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Things I recently learned.


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#1 broken2 OFFLINE  

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Posted May 02, 2010 - 10:11 PM

I believe in the old saying "you learn something new everyday". Somethings may be helpful, like how to get that stripped screw out, or somethings you learn may just be strange or interesting, like the girl you've been dating is really a man.
Here are a couple things I learned recently:

Peerless 2300 series transaxles are not indestructible.

One of my tractors thinks its part bucking bronco, part ballerina

Some chickens are curious, and it freaks me out.

Brinly moldboard plows work really good.... until you bend the sh*t out of them.

If you forget to change the polarity of your welder when switching from gas to gasless wire, you will begin to think you are the worst welder in the world.

If you have a 20 ton shop press, a 24" pipe wrench with a 3' pipe on the handle and a large vocabulary of swear words, you can straighten very bent/twisted metal.

mf650 tiller w/extension + tractor with turf tires and no weight added + slippery damp grass + fence = dirty underwear.

Have you learned anything interesting, helpful or strange lately?

#2 chopperfreak2k1 OFFLINE  

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Posted May 03, 2010 - 07:18 AM

i have learned NOT to mow through mud cuz it really ticks me off, unless i've been drinkin, then it's kinda cool.

#3 tractormike OFFLINE  

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Posted May 03, 2010 - 07:49 AM

I have learned that any restoration project you do will always take at least twice as long and cost at least twice as much as first thought. That must be why I don't have a time clock in my garage and I don't save the slips from parts and hardware stores!

#4 jff24gordn OFFLINE  

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Posted August 19, 2010 - 07:02 PM

All of my local parts stores know not to give me a copy of the receipt.

#5 olcowhand ONLINE  

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Posted August 19, 2010 - 07:09 PM

Broken2....tell us more about those "dates" you've been on!:bigrofl::bigrofl::bigrofl::bigrofl:

#6 caseguy OFFLINE  

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Posted August 19, 2010 - 07:27 PM

I've learned that the things you put off till you have the time / money to do them...never get done! The things you decide to jump on right away, before they get out of hand, are usually already out of hand.

#7 olcowhand ONLINE  

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Posted August 19, 2010 - 07:35 PM

I've learned that the things you put off till you have the time / money to do them...never get done! The things you decide to jump on right away, before they get out of hand, are usually already out of hand.

:ditto::bigrofl:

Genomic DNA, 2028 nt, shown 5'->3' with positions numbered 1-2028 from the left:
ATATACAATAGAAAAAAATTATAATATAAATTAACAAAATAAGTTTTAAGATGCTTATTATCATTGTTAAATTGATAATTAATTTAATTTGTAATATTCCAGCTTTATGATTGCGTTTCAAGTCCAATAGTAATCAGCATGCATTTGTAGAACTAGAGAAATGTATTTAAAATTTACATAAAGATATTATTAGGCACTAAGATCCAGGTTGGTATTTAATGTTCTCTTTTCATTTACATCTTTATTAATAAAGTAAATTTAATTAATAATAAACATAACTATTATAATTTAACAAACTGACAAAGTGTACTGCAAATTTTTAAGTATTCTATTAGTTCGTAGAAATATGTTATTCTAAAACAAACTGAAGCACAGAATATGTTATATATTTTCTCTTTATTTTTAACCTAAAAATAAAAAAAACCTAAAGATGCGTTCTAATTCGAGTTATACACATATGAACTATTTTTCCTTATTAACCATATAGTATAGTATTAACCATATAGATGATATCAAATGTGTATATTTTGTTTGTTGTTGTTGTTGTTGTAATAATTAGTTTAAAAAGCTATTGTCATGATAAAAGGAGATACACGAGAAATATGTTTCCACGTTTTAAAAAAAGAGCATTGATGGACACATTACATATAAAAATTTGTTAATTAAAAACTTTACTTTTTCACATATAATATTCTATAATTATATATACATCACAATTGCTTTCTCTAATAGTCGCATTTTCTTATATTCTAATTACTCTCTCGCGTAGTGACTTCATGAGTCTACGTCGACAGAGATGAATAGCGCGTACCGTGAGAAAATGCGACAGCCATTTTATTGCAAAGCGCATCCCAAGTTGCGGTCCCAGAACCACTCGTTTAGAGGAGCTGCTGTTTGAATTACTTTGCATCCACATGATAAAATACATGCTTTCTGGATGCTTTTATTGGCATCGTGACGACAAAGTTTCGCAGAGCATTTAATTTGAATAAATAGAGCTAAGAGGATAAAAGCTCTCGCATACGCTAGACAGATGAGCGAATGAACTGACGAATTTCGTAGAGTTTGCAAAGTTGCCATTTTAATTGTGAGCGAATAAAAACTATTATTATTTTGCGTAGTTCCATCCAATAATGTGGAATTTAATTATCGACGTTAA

#8 broken2 OFFLINE  

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Posted August 19, 2010 - 09:01 PM

Broken2....tell us more about those "dates" you've been on!:bigrofl::bigrofl::bigrofl::bigrofl:


I've also learned not to post things on the internet after I've had a really hard day and a few to many beers! :beer::blush2:

#9 ducky OFFLINE  

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Posted August 19, 2010 - 09:16 PM

I've also learned not to post things on the internet after I've had a really hard day and a few to many beers! :beer::blush2:


:ditto::ditto::ditto:
Been there done that:beerchug:

#10 bhts OFFLINE  

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Posted August 19, 2010 - 09:24 PM

I learned that reading this thread is just a gut buster.

Oh and not to let broken2 set you up on a date.:bigrofl::bigrofl::bigrofl:

#11 coldone OFFLINE  

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Posted August 22, 2010 - 09:45 AM

Sears style implements dont last long behind a MAssey 1855

Its easier to bend metal than straighten (see above lesson)

looking at tractor porn will get you and your wallet in trouble with the misses

I want that tractor does not equal I can afford it

Nickle and dime parts equals dollars after awhile

Always check for an adams apple on broken2s date!

#12 MH81 ONLINE  

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Posted August 24, 2010 - 08:08 PM

When you change the drive belt on a Craftsman II, make sure that you follow the "Idiot-Proof" directions. Then check yourself. Then get on the tractor, get back off & check again.

If you don't learn the above lesson, the belt keep you went over instead of under will, over time, begin to cause slippage. This slippage can be corrected temporarily by hooking your heel over the clutch pedal & pulling back while cursing.

After mowing in the above style & wondering both why the new belt is slipping & "what's that smell", remove the deck, run it up on ramps, crawl underneath & inspect the tensioner. Then look where you can put a helper spring on this money sucking piece of Craftsman. Continue to believe you are not at fault & it has to be the equipment. Put arm where it does not belong trying to follow tensioner spring.

After determining how much skin you've lost getting your arm out, let your eyes unfocus just enough to see the before-mentioned keep. Continue to lay there, bleeding & cursing yourself out.

Fix belt routing & determine if you're gonna fess up on GTTALK.

As a side note: I also learned that mowing the high stuff & then removing the deck where your wife will park will cause raking & some verbal abuse from said spouse when she tracks in the grass you left behind.




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